The owners of a Ribble Valley cemetery which has fallen into a state of disrepair have spoken of their aspirations for the site.

Calderstones Cemetery near Whalley is the focus of debate about its current state and future potential options, including a crematorium.

Remembrance Parks Construction Ltd says it has commissioned radar surveys of the sensitive site.

The firm has also obtained records which have been used to plot internments, and has architect-designed ideas that would not disturb any graves and would present a viable option for the future.

Bosses at the company highlighted their position following concerns for groups including from the Friends of Calderstones and Brockhall Hospital Cemeteries group. The Bishop of Blackburn has been reviewing the site’s religious status recently and held public consultations.

The friends group hopes the bishop will keep the site’s consecrated status. The cemetery has also been discussed at Ribble Valley Council meetings.

Calderstones Cemetery served the former Calderstones Hospital from around 1915 to 2000. Burials and internment of ashes were conducted there over the years for former patients and some staff. The site also includes the resting place for the ‘Booth Hall babies’ – children evacuated to Calderstones Hospital from Manchester’s Booth Hall Hospital in 1939.

In a statement this week, Remembrance Parks Construction Ltd said: “Calderstones Cemetery is a private cemetery. It is the cemetery and grounds of the former Calderstones Hospital mental asylum. The cemetery has been in private ownership since its sale by the NHS in 2000.

“Shortly after the sale, the (then) owner removed most of the headstones from the cemetery, including those of the Booth Hall babies, to facilitate the opening of the cemetery as a cemetery and remembrance park. The remembrance park proved not to be commercially viable, resulting in the cemetery being sold a number of times.

“In 2009, the owner at that time obtained planning permission for a crematorium, thus providing much-needed revenue for the restoration of the cemetery.

“The Friends of Calderstones Cemetery, formed in 2006, almost two decades ago, has openly expressed its objection to having a crematorium in the cemetery, viewing this as unsuitable for the cemetery, despite crematoria being an integral part of cemeteries for over 100 years.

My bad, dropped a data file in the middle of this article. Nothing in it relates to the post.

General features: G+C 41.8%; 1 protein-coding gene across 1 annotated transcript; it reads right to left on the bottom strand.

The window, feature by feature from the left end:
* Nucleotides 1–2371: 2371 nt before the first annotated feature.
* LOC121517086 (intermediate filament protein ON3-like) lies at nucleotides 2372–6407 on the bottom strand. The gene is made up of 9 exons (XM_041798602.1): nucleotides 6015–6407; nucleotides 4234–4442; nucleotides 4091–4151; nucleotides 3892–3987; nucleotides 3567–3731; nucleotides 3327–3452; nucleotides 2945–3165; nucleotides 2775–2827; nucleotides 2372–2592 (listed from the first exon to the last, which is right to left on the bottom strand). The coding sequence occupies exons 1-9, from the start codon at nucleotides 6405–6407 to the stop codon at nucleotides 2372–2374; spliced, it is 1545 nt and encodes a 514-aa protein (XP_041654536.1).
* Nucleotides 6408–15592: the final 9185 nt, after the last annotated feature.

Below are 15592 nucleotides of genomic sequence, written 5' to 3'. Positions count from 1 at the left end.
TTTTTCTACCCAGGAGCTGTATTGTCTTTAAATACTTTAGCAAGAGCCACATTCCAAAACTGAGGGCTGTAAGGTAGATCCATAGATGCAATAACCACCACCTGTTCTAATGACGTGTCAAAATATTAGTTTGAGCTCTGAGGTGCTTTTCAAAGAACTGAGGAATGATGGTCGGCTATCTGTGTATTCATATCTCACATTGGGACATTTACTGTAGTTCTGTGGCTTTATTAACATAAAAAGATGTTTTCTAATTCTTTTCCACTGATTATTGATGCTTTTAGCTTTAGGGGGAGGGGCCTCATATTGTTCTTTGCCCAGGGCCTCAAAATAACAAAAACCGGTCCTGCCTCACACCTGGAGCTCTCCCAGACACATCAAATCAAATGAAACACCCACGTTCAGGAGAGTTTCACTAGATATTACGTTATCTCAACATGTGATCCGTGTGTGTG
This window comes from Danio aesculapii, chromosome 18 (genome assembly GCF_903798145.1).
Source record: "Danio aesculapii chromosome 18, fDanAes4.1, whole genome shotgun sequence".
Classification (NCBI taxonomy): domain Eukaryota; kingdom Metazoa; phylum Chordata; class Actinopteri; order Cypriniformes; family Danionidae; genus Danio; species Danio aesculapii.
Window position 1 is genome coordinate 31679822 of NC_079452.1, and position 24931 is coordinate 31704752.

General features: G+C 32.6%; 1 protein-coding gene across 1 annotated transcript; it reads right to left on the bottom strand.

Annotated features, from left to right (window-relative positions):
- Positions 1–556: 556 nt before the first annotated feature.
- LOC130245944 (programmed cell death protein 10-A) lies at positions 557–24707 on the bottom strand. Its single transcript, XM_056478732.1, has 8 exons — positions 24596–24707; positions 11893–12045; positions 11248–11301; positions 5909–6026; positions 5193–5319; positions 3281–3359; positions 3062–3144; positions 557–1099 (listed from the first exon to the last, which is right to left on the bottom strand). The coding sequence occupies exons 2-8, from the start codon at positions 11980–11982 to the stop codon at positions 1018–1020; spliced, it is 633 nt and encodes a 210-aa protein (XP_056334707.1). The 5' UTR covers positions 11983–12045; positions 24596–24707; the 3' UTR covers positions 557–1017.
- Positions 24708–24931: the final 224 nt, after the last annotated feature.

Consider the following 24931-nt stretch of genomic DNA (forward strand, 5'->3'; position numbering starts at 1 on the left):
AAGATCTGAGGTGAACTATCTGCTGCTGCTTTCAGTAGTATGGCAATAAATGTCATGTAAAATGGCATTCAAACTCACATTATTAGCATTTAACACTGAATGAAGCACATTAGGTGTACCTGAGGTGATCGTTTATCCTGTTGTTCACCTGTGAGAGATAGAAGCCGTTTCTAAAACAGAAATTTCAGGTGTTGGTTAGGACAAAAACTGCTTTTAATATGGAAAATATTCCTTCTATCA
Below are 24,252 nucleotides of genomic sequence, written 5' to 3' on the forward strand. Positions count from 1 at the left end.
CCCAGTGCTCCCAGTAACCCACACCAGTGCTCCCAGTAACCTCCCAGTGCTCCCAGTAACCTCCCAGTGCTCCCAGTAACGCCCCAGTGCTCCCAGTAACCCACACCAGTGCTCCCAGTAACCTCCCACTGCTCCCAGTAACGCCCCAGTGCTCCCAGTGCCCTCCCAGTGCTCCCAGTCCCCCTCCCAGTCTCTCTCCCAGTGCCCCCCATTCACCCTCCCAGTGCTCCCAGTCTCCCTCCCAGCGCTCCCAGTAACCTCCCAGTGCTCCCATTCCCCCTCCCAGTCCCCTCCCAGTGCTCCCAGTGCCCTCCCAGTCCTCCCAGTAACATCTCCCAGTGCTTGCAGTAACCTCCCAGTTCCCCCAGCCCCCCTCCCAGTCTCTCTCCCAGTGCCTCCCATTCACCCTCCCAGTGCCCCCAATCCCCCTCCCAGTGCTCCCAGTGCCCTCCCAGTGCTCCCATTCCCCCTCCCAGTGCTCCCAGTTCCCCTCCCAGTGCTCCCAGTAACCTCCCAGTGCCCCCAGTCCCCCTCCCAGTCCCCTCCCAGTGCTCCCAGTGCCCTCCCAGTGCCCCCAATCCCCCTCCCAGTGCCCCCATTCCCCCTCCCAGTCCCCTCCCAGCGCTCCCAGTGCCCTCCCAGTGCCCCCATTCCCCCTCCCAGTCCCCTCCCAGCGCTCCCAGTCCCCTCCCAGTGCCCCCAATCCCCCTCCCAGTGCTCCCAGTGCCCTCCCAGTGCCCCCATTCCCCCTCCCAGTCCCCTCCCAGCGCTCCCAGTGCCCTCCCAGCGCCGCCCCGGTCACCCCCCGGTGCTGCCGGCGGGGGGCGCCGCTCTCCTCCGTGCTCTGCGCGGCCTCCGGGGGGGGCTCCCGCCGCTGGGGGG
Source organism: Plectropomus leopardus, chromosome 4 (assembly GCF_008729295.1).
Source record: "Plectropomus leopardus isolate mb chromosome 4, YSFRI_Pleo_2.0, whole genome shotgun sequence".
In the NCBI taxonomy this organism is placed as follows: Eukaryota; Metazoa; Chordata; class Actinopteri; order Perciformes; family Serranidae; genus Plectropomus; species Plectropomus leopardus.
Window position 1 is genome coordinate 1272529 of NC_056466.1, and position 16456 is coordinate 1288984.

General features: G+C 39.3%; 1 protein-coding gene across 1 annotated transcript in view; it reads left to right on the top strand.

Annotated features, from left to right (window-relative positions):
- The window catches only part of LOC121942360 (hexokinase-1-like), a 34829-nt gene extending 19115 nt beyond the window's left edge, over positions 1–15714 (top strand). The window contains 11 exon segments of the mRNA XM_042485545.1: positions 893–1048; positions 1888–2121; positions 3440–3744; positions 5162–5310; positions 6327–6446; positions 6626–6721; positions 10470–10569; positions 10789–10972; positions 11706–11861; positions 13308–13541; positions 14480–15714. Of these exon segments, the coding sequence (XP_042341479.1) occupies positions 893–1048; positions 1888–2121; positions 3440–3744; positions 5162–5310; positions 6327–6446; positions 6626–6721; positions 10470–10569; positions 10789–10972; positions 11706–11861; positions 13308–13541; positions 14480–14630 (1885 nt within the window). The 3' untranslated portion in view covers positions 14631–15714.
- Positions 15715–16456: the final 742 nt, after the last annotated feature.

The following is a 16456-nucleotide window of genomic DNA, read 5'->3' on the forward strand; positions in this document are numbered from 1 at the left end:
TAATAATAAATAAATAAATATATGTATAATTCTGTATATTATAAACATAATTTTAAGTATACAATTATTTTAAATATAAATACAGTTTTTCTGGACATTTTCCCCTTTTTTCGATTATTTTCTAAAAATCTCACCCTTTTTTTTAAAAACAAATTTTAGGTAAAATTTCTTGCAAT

“Restoring the cemetery and buildings will require a considerable investment with ongoing maintenance requiring significant annual revenue. Despite the passage of time, the friends have not identified any funding for either refurbishment or ongoing maintenance, instead focusing on emotive rather than factual claims.

“Having obtained all the statutory burial records and mortuary records, Remembrance Parks Construction has proven that no graves will be disturbed and a sustainable, suitable future for the cemetery can be secured.”

Remembrance Parks Construction added: “Sadly, to a casual visitor, the cemetery looks like an overgrown field. Remembrance Parks Construction, who purchased the site in 2019, have given a commitment to restoring the two buildings there, placing a memorial to those already buried in there, together with interpretation boards and a book of remembrance, ensuring those who are buried there will never be forgotten. Individual memorials to the Booth Hall babies will also be installed.

“Remembrance Parks Construction would like to reassure the community that no human remains will be disturbed, should the proposed crematorium development within Calderstones Cemetery go ahead.

“They would also like to make clear that the headstones previously placed in the cemetery were actually removed two decades ago by a company in no way connected with the current owners.

“Construction of the crematorium has been planned to ensure no graves will be disturbed, with the building, car park and roads being designed around the existing burials.

“Directors are saddened by contrary claims being circulated by individuals and organisations, which Remembrance Parks Construction consider to be false, harmful and defamatory. We are obtaining legal advice on their content and the reputational damage caused to the company.”

The statement added that development of crematoria within cemeteries has taken place in Britain for over 100 years, as can be seen elsewhere in the north-west. Planning permission to build a crematorium within Calderstones Cemetery was first given planning consent in 2009.

In background information, the company said headstones at Calderstones were removed from the site around 2002. Planning permission was originally granted to develop a crematorium in 2009, many years before the current owner had any involvement in the site. Remembrance Park Construction purchased the cemetery with the benefit of planning permission in 2019.

It added: “The area in which the crematorium is proposed to be built has never been used for burials. Remembrance Park Construction has taken the following steps to ensure that existing graves are not disturbed.”

Obtained all of the statutory cemetery records as well as the mortuary records from Calderstones Hospital and plotted them onto a cemetery plan, ensuring all current interments are identified.

Carried out a ground penetrating radar survey to confirm statutory records are correct.

Carried out approved trial excavations.

Engaged an experienced team of architects to develop construction plans to ensure there will be no disturbance to graves during any phase of construction.